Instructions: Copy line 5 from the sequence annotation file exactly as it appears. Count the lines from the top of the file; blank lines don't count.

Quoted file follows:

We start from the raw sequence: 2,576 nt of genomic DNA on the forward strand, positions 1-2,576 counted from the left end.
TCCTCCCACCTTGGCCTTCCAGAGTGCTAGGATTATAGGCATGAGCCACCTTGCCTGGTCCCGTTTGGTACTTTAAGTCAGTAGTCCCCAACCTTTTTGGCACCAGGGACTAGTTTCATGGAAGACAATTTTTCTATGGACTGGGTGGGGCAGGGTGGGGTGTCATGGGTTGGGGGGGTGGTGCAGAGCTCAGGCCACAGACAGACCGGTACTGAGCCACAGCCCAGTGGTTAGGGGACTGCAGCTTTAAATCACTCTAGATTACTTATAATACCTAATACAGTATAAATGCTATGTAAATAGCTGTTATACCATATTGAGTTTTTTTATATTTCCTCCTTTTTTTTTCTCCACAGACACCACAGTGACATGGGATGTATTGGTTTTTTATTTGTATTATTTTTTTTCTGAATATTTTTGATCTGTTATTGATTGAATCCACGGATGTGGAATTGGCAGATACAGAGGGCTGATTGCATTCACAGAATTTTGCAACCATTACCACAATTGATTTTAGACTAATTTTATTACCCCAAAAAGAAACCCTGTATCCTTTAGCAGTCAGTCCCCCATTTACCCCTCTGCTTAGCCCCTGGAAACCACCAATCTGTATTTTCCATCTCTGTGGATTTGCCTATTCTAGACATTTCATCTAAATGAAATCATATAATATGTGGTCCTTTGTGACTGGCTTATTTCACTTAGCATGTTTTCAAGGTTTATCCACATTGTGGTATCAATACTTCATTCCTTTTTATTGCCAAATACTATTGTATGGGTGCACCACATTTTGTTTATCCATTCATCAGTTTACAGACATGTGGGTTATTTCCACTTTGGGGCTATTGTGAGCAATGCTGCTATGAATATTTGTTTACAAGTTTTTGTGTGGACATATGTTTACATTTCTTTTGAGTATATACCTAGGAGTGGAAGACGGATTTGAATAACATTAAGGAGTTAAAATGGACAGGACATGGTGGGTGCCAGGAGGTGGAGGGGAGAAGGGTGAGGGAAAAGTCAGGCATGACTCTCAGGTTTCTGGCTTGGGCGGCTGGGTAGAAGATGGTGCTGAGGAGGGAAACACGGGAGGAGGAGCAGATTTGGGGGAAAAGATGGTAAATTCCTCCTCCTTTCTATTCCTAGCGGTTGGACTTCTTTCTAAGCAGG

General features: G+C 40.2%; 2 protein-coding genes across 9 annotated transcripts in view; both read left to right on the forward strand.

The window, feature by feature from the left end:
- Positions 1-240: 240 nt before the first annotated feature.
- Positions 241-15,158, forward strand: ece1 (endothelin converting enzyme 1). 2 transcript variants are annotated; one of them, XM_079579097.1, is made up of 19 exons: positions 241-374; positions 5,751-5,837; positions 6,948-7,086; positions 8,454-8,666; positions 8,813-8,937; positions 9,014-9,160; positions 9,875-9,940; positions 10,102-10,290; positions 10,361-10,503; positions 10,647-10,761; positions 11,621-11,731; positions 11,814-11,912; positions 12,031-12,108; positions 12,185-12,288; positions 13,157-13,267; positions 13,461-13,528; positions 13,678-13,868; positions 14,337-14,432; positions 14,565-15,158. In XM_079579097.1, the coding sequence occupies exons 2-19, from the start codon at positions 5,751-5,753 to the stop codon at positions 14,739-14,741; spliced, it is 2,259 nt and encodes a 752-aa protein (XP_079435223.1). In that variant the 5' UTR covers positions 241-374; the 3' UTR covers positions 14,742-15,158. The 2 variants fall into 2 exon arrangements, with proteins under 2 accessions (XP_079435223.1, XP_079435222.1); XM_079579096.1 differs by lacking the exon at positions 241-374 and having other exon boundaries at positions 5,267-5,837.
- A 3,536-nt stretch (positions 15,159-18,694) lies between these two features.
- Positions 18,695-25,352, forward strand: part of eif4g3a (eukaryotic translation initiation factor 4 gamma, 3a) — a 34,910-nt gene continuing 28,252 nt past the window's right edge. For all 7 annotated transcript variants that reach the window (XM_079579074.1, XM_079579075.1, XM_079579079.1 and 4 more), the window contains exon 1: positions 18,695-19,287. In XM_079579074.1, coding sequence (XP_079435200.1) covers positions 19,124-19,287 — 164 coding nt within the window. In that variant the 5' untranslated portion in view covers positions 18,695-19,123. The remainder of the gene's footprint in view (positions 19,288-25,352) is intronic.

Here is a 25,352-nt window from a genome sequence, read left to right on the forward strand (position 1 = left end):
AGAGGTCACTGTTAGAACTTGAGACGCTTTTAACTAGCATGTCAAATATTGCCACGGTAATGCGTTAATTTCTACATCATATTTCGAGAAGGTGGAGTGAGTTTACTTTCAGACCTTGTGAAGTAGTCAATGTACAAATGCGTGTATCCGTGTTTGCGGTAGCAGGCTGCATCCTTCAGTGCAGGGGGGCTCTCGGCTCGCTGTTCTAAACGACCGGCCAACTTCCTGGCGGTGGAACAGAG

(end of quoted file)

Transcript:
- Positions 1-240: 240 nt before the first annotated feature.